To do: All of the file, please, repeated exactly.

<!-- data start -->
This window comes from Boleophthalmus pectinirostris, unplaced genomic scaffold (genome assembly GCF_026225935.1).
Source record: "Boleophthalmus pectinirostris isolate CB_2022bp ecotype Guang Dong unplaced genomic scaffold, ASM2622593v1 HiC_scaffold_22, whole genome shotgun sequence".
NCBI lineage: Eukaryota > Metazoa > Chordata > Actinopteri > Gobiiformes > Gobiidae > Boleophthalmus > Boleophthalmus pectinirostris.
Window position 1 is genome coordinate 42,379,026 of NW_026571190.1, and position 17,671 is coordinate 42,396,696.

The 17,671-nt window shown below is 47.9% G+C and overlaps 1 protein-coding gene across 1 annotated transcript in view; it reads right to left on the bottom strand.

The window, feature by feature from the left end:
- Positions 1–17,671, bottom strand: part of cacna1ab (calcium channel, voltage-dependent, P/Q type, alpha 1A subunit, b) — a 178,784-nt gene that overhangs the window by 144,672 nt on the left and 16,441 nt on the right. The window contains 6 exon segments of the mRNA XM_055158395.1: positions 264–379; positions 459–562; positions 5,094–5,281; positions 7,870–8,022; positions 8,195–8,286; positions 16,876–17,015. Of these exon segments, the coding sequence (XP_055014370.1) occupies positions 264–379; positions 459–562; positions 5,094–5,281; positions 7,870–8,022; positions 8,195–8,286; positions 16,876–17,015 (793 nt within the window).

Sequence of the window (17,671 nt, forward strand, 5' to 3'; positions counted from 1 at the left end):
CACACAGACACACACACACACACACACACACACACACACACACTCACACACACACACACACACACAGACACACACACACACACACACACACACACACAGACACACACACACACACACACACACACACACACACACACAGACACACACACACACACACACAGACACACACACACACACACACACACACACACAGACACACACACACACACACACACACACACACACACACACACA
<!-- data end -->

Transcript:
This window comes from Boleophthalmus pectinirostris, unplaced genomic scaffold (genome assembly GCF_026225935.1).
Source record: "Boleophthalmus pectinirostris isolate CB_2022bp ecotype Guang Dong unplaced genomic scaffold, ASM2622593v1 HiC_scaffold_22, whole genome shotgun sequence".
NCBI lineage: Eukaryota > Metazoa > Chordata > Actinopteri > Gobiiformes > Gobiidae > Boleophthalmus > Boleophthalmus pectinirostris.
Window position 1 is genome coordinate 42,379,026 of NW_026571190.1, and position 17,671 is coordinate 42,396,696.

The 17,671-nt window shown below is 47.9% G+C and overlaps 1 protein-coding gene across 1 annotated transcript in view; it reads right to left on the bottom strand.

The window, feature by feature from the left end:
- Positions 1–17,671, bottom strand: part of cacna1ab (calcium channel, voltage-dependent, P/Q type, alpha 1A subunit, b) — a 178,784-nt gene that overhangs the window by 144,672 nt on the left and 16,441 nt on the right. The window contains 6 exon segments of the mRNA XM_055158395.1: positions 264–379; positions 459–562; positions 5,094–5,281; positions 7,870–8,022; positions 8,195–8,286; positions 16,876–17,015. Of these exon segments, the coding sequence (XP_055014370.1) occupies positions 264–379; positions 459–562; positions 5,094–5,281; positions 7,870–8,022; positions 8,195–8,286; positions 16,876–17,015 (793 nt within the window).

Sequence of the window (17,671 nt, forward strand, 5' to 3'; positions counted from 1 at the left end):
CACACAGACACACACACACACACACACACACACACACACACACTCACACACACACACACACACACAGACACACACACACACACACACACACACACACAGACACACACACACACACACACACACACACACACACACACAGACACACACACACACACACACAGACACACACACACACACACACACACACACACAGACACACACACACACACACACACACACACACACACACACACA